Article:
Note: This is not a negative assessment of the entire book of Robinson Crusoe. I actually enjoyed the book very much. This is just a literary examination into on small topic addressed in the book: slavery.
It was the age of imperialism; the era of adventure, of exploring unknown worlds, and of building vast overseas empires that demonstrated the dominant power of Europe over the rest of the world. It was during this time period – the seventeenth and eighteenth centuries – that Robinson Crusoe, the classic novel by Daniel Defoe, was written, and consequently, when it was set. Here in this novel we see a queer attitude from the main character, Robinson Crusoe, that may have been reflective of the European culture at the time: the attitude toward slavery. Throughout the book, Crusoe seems to find it totally normal and natural to enslave men that are “beneath” him – in other words, the non-European “savages” of Africa and the Americas – but not to be enslaved by them.
The first indication that Crusoe has this attitude is toward the beginning of the novel, when he is taken captive by African pirates and made a slave for two years. It is clear that Crusoe does not enjoy his experience of being a slave, for he calls it “miserable” (page 17). This word obviously expresses his discomfort and displeasure of the situation, even though his master is not cruel to him.
He also says, “Here [while looking after my master's ship] I meditated nothing but my escape and what method I might take to effect it” (page 17). This quote shows that he was anxious and desperate to get out of this situation, as soon as possible. Certainly, one would assume that someone who was “miserable” (page 17) in slavery and constantly meditating of a way to escape it, would not – once freed from his captivity – ever support such inhumane practice again in his life. However, as it becomes apparent further on in the book, this is not the case.
Imperialism of Africa
The second hint of Crusoe's feelings about slavery appears after he escapes from the Africans, with the help of a local boy named Xury. When his small boat is noticed and picked up by a Portuguese ship, the captain offers to buy Xury as a slave: “He [the captain] offered me also sixty pieces of eight more for my boy Xury, which I was loath to take; not that I was unwilling to let the captain have him, but I was very reluctant to sell the poor boy's liberty, who has assisted me so faithfully in procuring my own” (page 30).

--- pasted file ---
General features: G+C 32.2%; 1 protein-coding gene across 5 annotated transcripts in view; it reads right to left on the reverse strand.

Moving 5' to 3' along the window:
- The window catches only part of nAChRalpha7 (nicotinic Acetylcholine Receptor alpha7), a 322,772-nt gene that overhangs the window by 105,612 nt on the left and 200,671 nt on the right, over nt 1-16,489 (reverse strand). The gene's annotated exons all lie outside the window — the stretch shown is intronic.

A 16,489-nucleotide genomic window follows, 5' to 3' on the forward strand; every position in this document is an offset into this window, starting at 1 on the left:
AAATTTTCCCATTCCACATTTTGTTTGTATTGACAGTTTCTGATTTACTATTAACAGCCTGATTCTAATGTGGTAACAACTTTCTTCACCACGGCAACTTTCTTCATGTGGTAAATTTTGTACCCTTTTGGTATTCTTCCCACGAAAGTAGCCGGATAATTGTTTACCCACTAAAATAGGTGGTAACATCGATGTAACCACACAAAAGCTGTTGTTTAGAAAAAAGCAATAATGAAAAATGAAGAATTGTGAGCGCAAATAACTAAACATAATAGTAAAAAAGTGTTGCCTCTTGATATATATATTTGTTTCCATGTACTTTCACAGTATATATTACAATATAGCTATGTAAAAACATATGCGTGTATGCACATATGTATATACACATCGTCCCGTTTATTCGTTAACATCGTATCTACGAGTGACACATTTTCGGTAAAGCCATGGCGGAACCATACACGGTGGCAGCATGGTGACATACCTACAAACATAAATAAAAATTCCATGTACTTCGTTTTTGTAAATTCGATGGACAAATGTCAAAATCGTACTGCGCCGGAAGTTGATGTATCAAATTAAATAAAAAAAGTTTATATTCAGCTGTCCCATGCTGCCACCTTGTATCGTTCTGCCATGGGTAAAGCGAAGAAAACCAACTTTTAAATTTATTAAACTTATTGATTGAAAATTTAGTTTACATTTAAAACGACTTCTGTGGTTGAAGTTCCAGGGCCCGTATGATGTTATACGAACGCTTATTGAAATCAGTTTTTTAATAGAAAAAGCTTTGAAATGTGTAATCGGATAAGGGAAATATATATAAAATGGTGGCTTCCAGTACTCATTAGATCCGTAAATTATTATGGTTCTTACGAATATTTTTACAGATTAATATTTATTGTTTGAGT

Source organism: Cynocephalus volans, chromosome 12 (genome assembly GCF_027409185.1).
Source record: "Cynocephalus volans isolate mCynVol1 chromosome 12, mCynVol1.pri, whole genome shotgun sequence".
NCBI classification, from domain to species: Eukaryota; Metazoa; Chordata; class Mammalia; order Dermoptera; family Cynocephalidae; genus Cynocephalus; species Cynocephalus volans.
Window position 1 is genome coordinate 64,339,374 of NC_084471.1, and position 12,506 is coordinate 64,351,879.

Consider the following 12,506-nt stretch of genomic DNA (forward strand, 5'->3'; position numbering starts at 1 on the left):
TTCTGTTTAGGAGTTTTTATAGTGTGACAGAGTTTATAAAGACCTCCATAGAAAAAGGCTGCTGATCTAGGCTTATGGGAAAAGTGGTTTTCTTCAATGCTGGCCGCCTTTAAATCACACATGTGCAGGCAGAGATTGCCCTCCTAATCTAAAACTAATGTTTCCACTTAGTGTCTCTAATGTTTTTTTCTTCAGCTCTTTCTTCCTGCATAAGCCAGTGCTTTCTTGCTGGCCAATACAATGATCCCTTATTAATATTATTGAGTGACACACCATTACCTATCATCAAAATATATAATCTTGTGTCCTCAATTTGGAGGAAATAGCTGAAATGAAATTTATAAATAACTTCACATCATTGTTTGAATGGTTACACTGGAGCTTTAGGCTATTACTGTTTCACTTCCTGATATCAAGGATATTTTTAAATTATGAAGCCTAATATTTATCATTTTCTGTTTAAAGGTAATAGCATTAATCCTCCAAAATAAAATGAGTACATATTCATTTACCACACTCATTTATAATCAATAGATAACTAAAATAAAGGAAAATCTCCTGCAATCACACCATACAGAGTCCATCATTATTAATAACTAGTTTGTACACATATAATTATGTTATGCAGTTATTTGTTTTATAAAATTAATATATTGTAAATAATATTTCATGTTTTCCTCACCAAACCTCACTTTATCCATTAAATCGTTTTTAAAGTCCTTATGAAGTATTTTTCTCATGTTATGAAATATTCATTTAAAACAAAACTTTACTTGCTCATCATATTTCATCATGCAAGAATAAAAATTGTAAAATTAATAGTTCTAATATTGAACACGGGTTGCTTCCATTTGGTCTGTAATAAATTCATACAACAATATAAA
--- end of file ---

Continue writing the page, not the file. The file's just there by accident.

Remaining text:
At first glance of this quote, one might think that Crusoe hated to sell Xury into slavery because he had recently been a slave, and could not bear to put anyone else through that awful experience. However, upon looking at Crusoe's words more closely, one can see that he was not “unwilling to let the captain have him” (page 30). Or in other words, he was not opposed to the idea of selling Xury in general, but because Xury had “assisted [him] so faithfully” (page 30) in securing his own freedom, he did not want to remove that freedom from Xury. He his not opposed to slavery; Xury is just an exception. Crusoe's views about slavery have not been changed by his own time spent in slavery.
The fact that his views are the same is confirmed when, after he actually decides to sell Xury, he then owns a black slave in Brazil; and a few years later boards a ship bound to Africa to bring back more “negroe” slaves to South America! While he clearly dislikes being under the yoke of slavery, he seems to have no problem with administering the yoke of slavery over someone else.